Commonwealth Office of Technology
COT welcomes new commissioner
Phil Baughn has set his sights on making Commonwealth Office of Technology more efficient, customer centric and transparent.
Baughn, 53, was introduced July 15, 2009 as the agency’s new Commissioner and State Chief Information Officer, replacing Finance and Administration Deputy Secretary Lori Flanery who had served in that role on an interim basis. His background in information technology, business, marketing, and sales has been lauded by Finance and Administration Cabinet Secretary Jonathan Miller, who said he is eager to work with him to improve the efficiencies of information technology across state government.
“I’m happy to have the opportunity to serve in this role for the Commonwealth,” Baughn said. “I look forward to bringing a new vision to help the organization excel at every level while enhancing our effectiveness and leadership.”
His mission includes not only positioning COT to provide high-quality, cost-effective information management and technology solutions to support the business strategy and operations of the Commonwealth; but also focusing on improving customer service, becoming more “open” and strategic in thought and action, and, as the custodian of a wealth of information, to diligently manage many aspects of risk.
“Quality in everything we do should be our number one priority - this is a big deal to me,” Baughn said. “We want to do it right, thoroughly and completely, the first time.”
In his first meeting with the Commonwealth Technology Council, a group comprised of state government IT leaders, Baughn said that COT will continually strive to meet and exceed customer needs, demonstrate integrity and professionalism.
“I really believe in doing the right thing for the greater good,” Baughn said. “I want COT folks to do what is right, and to ‘wear the Commonwealth hat,’ even if to our detriment.”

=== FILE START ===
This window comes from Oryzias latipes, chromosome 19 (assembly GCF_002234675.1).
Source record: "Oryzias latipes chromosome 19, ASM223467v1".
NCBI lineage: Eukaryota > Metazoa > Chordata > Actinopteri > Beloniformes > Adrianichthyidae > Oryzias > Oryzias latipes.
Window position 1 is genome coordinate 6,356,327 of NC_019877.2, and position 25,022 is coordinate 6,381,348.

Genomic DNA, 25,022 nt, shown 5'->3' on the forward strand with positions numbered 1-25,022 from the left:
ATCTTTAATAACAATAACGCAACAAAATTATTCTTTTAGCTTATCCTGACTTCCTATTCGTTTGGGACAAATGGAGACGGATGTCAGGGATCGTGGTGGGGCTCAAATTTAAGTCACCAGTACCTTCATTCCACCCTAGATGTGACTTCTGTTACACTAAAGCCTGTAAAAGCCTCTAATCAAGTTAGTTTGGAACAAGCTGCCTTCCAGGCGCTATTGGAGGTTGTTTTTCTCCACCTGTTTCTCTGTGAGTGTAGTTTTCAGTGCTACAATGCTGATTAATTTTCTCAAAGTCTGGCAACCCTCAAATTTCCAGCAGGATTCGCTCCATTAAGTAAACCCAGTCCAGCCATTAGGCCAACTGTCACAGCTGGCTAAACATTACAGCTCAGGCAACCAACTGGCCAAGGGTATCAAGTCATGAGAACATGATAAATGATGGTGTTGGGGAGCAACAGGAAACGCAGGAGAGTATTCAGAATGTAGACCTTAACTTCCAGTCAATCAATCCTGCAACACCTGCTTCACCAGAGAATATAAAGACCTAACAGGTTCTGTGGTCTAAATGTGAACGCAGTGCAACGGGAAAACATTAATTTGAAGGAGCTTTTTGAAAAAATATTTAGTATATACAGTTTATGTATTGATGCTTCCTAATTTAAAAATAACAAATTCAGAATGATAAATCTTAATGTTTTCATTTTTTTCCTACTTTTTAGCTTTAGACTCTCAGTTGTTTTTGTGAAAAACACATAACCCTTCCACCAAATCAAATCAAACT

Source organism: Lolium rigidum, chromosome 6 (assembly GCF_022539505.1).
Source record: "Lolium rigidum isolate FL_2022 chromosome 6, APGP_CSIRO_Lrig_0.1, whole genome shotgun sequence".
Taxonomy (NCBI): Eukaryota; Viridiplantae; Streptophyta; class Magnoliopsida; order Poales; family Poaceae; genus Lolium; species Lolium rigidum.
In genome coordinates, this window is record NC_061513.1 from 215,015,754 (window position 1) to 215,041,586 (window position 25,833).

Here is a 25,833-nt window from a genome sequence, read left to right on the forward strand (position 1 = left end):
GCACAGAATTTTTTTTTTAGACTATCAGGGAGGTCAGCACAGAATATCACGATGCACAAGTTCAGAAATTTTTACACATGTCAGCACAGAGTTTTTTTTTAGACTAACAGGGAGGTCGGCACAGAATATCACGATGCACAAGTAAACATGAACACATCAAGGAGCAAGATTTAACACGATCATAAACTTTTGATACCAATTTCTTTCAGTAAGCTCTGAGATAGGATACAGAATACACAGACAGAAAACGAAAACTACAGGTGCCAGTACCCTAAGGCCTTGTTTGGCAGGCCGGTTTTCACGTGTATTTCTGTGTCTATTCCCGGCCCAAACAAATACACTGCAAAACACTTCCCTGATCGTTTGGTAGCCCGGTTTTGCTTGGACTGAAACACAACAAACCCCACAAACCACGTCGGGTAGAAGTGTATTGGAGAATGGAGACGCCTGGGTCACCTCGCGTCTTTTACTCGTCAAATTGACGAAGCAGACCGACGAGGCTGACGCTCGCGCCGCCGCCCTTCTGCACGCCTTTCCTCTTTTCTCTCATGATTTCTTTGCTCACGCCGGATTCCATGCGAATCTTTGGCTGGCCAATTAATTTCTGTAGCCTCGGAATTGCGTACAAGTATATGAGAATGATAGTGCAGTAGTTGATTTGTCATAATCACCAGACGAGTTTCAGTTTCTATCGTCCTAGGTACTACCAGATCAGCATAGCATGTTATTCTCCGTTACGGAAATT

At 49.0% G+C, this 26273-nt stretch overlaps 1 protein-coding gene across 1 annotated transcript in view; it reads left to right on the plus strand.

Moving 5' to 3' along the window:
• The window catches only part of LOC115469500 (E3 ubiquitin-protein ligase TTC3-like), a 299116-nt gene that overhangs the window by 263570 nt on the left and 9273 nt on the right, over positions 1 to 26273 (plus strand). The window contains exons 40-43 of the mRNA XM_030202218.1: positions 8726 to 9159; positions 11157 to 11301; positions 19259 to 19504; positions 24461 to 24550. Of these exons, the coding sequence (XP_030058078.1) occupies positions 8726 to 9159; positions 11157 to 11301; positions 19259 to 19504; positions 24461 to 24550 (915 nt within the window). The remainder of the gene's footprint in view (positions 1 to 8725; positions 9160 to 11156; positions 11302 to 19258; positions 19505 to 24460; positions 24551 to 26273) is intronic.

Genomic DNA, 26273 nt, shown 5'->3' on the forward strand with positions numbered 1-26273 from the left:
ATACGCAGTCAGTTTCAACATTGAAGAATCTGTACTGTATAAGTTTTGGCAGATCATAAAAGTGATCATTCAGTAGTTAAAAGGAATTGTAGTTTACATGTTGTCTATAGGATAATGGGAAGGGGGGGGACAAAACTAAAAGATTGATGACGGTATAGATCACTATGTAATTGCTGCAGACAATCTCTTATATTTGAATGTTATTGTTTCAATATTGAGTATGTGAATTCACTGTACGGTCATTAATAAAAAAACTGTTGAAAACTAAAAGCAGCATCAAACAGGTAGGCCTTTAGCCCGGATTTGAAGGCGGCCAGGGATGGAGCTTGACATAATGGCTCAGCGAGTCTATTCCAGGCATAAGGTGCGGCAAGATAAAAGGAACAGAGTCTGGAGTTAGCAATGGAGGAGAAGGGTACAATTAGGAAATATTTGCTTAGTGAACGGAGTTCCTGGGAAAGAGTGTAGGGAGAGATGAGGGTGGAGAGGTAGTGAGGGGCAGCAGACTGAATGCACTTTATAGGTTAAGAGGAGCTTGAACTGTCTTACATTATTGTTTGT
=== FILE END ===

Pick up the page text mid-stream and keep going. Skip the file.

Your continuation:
Another point he made to the group was the organization’s commitment to IT security, adding the citizens of Kentucky and our other stakeholders expect that critical data will be protected.
“We are the custodians for a wealth of information,” Baughn said. “It is our job to successfully manage the risk.”
Baughn began his career in Frankfort in 1977 leasing properties for the Commonwealth, but his resume since that time details much success in the private sector.
Since 2002, he has served as executive vice president and CIO at TrakPro Software where he led corporate start-up efforts, product concept design, and managed internal and external systems design and oversight.
Prior to that he was with two multi-national, publicly-traded companies. Baughn was VP of Marketing and Strategic Direction at SCT (now ACS and Sungard), provided IT staffing services to State and Local governments and developed the software which helps to run the majority of the nation’s courts and 51% of all higher education institutions around the world. The other, MarketStar Corporation (an Omnicom Group Company), provided the field marketing services for many of the biggest names in high-tech (e.g. – IBM, HP, Motorola, Sony-Ericson). Baughn was their VP for Administration and CIO.
Baughn was also SVP of Administration and CIO for the James N. Gray Companies, where he restructured information technologies to align with the strategic business future and processes of the company. He also spent three years completely restructuring the technology efforts at the Council of State Governments – judged at the time as one of the 50 largest (in terms of staff size) non-profit agencies in the U.S. He also was Regional Sales Manager for Dictaphone Corporation much earlier in his career.
Baughn and his wife, Ann, just celebrated their 30th wedding anniversary in June. He said he is an avid golfer and enjoys tennis, but admits his favorite hobby is riding his Harley-Davidson Softail Deuce.
Baughn said he does not ride the bike to work because it “wouldn’t look right to show up to work with a bug on my tie.”
Baughn shares the same birth date as Bill Gates, but he jokes that Gates’ retirement account has many more zeros.
Books in his collection:
“The Death of Common Sense,” by Philip K. Howard.
“Lincoln on Leadership: Executive Strategies for Tough Times” by Donald T. Phillips
“Disaster Survival Planning: Preparing Plans,” by Judy Bell
“The Discipline of Market Leaders,” by Michael Treacy & Fred Wiersema
“Measuring the Value of Knowledge: Metrics for the Knowledge-Based Business,” by David Skyrme
“QED: The Strange Theory of Light and Matter,” by Richard Feynman, a book about quantum electrodynamics. “I actually understood the first two-thirds," he said.